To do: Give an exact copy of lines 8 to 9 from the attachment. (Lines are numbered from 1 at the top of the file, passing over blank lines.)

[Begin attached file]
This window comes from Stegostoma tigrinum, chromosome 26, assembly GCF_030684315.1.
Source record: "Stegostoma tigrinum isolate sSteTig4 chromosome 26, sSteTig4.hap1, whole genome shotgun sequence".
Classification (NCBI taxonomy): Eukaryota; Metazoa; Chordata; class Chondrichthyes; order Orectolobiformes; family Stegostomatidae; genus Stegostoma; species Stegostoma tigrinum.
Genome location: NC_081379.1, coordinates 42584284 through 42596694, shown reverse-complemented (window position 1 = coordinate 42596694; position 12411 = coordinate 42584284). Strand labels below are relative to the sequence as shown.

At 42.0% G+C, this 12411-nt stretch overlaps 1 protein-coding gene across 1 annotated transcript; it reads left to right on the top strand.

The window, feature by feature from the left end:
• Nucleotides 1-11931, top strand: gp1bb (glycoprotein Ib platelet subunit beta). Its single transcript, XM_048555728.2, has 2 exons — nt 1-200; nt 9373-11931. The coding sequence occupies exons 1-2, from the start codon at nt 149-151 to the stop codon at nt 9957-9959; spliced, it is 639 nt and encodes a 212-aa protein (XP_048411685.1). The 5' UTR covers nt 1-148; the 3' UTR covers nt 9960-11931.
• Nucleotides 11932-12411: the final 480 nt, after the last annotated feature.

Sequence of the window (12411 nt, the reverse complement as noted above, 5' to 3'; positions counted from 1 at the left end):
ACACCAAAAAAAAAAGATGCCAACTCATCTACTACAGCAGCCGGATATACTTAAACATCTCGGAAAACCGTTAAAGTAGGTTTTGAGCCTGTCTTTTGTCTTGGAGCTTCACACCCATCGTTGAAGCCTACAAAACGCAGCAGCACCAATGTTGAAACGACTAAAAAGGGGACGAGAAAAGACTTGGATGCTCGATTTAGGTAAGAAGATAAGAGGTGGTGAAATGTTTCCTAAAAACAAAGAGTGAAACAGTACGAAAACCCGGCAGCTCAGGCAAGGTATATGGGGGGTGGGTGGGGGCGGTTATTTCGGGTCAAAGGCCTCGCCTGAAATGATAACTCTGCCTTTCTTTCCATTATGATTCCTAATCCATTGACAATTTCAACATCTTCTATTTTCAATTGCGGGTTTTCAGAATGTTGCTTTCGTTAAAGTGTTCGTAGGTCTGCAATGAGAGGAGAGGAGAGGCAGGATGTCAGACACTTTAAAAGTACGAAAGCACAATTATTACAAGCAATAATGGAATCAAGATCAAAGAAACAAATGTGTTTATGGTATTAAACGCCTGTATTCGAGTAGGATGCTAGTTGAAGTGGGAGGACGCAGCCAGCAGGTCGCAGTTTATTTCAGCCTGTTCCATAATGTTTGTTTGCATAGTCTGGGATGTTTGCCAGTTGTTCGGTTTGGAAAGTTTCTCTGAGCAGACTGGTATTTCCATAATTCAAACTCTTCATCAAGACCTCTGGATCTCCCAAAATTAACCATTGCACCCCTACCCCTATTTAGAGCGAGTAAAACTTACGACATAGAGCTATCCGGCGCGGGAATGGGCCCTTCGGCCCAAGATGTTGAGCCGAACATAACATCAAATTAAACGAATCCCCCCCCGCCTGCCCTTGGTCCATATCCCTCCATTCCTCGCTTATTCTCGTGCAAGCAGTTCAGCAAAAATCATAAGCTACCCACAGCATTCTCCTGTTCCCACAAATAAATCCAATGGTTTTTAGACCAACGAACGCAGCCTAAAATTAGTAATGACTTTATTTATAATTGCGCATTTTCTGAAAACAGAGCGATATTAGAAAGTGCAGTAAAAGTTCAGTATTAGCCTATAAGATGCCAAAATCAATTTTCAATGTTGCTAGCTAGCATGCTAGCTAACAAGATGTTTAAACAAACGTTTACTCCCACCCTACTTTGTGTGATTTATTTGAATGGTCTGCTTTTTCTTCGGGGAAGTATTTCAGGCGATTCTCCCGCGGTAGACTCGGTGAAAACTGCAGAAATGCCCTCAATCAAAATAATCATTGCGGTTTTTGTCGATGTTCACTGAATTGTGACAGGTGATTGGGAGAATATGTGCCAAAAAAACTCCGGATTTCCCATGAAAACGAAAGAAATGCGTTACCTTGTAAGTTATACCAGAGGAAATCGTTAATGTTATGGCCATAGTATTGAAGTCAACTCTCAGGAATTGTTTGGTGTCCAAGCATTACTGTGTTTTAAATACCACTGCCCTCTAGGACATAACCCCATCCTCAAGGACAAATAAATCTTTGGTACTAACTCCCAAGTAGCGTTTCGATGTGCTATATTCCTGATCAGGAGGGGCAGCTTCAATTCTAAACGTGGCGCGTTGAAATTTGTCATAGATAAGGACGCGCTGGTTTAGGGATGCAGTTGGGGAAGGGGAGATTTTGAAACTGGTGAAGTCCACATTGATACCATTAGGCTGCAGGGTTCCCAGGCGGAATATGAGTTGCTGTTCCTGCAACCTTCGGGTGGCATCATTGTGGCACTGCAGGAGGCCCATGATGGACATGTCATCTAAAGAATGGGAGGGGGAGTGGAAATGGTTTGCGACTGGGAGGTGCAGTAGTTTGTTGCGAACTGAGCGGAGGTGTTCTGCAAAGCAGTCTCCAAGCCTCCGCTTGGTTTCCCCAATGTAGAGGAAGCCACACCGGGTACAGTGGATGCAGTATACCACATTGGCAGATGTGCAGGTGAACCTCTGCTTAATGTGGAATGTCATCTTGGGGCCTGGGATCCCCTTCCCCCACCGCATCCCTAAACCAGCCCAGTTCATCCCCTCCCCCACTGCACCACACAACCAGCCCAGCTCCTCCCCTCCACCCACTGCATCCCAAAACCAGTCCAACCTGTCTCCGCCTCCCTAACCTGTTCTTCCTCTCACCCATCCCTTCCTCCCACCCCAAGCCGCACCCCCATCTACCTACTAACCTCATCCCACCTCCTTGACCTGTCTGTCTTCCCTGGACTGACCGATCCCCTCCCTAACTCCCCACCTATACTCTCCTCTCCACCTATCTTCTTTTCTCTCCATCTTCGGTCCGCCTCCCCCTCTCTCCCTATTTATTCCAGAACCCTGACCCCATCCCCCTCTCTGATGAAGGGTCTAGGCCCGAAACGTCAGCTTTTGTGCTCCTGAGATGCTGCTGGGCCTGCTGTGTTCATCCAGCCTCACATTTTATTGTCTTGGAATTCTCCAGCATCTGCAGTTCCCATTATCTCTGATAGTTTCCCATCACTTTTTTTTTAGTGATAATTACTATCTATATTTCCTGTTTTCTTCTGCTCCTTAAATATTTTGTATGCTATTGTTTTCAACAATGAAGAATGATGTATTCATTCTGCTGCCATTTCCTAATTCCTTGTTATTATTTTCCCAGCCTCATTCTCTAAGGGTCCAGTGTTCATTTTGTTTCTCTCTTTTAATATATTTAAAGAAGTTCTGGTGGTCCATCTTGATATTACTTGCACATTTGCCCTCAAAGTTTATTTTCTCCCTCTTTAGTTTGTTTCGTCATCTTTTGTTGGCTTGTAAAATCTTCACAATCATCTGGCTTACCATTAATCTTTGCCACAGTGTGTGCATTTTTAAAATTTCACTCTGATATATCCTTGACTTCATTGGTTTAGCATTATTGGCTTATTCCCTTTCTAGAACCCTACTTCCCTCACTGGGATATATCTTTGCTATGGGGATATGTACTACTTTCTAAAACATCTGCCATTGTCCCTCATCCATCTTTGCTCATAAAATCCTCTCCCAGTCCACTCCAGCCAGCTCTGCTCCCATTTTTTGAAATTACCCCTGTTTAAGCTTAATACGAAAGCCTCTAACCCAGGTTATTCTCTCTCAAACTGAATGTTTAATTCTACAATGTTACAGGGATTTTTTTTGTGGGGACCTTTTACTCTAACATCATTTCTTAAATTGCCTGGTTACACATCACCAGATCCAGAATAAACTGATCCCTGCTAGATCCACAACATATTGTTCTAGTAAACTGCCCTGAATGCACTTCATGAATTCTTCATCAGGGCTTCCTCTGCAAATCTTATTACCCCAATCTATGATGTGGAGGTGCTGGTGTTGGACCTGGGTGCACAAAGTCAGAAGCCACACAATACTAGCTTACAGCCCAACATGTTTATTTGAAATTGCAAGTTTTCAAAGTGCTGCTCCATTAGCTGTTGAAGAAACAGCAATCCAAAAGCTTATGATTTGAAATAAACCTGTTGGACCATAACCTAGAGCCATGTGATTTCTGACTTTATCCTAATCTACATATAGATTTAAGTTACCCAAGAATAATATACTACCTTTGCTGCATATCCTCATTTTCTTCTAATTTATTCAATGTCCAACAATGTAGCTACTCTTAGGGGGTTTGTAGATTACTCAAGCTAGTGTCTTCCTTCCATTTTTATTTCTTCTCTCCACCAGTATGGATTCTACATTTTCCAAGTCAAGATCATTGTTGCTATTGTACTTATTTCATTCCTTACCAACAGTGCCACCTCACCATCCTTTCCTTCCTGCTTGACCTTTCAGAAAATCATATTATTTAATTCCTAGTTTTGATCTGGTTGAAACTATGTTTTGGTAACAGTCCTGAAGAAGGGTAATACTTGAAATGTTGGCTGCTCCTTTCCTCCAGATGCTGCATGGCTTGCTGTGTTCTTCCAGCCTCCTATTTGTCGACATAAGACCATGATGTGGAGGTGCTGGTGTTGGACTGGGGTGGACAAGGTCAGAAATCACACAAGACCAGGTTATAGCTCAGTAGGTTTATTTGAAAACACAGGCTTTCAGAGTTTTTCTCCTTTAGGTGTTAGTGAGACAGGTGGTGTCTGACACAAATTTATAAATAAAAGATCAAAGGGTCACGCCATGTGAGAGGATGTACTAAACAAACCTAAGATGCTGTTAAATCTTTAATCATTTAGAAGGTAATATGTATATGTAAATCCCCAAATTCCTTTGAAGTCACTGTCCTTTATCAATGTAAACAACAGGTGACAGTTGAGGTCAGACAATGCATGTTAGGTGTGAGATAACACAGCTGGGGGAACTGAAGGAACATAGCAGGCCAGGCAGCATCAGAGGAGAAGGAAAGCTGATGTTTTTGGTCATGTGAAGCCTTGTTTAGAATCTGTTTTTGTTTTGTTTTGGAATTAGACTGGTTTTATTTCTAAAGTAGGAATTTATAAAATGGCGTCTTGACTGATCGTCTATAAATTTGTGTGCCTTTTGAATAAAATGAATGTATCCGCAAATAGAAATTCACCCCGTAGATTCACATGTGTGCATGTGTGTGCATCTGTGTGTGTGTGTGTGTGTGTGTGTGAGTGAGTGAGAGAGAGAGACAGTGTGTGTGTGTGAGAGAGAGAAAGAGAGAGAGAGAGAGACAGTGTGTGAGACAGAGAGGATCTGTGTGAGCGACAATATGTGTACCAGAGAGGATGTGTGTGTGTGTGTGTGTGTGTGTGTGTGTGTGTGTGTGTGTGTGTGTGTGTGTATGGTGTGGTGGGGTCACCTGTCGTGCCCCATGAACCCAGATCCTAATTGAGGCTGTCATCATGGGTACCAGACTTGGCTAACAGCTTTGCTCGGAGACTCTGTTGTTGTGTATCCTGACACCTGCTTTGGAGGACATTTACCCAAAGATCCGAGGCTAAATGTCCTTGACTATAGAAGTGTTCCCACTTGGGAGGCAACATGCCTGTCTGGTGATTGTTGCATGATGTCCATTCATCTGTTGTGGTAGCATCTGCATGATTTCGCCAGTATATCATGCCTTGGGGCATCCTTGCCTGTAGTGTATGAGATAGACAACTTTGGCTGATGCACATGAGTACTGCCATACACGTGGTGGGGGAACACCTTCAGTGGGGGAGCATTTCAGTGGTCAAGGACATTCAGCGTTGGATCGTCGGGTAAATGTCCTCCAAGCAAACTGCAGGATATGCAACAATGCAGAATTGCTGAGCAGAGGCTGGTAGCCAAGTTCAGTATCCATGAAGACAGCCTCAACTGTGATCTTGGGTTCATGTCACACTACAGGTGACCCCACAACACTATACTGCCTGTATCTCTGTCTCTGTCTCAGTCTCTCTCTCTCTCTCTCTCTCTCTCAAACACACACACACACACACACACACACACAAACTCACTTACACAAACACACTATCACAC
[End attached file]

• Nucleotides 11932-12411: the final 480 nt, after the last annotated feature.

Sequence of the window (12411 nt, the reverse complement as noted above, 5' to 3'; positions counted from 1 at the left end):